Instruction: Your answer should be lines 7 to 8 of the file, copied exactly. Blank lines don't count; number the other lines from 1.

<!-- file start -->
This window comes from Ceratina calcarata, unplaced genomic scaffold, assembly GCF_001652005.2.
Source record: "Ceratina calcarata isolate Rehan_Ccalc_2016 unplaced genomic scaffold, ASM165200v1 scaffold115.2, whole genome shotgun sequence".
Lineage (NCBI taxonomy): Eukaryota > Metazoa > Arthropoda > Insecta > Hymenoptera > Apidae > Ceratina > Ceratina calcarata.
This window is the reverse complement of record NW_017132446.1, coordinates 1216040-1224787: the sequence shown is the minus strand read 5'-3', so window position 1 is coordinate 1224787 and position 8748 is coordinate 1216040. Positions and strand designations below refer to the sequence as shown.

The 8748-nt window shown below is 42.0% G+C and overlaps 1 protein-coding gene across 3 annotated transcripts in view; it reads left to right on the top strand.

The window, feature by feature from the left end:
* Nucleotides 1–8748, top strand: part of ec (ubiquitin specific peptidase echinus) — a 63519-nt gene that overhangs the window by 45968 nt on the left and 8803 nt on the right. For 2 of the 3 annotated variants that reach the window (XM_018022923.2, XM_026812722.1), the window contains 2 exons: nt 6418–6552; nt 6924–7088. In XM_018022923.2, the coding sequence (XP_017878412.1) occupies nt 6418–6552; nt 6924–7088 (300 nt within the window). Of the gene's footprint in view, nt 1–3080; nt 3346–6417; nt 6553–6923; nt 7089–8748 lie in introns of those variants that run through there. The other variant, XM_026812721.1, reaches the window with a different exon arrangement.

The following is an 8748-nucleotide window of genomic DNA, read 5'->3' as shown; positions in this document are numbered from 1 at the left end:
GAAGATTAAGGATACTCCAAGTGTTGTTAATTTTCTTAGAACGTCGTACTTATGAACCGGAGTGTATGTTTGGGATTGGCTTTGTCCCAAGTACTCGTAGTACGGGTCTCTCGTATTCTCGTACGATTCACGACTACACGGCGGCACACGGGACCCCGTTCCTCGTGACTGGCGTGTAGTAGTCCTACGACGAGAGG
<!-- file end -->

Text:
* Nucleotides 1–8748, top strand: part of ec (ubiquitin specific peptidase echinus) — a 63519-nt gene that overhangs the window by 45968 nt on the left and 8803 nt on the right. For 2 of the 3 annotated variants that reach the window (XM_018022923.2, XM_026812722.1), the window contains 2 exons: nt 6418–6552; nt 6924–7088. In XM_018022923.2, the coding sequence (XP_017878412.1) occupies nt 6418–6552; nt 6924–7088 (300 nt within the window). Of the gene's footprint in view, nt 1–3080; nt 3346–6417; nt 6553–6923; nt 7089–8748 lie in introns of those variants that run through there. The other variant, XM_026812721.1, reaches the window with a different exon arrangement.

The following is an 8748-nucleotide window of genomic DNA, read 5'->3' as shown; positions in this document are numbered from 1 at the left end: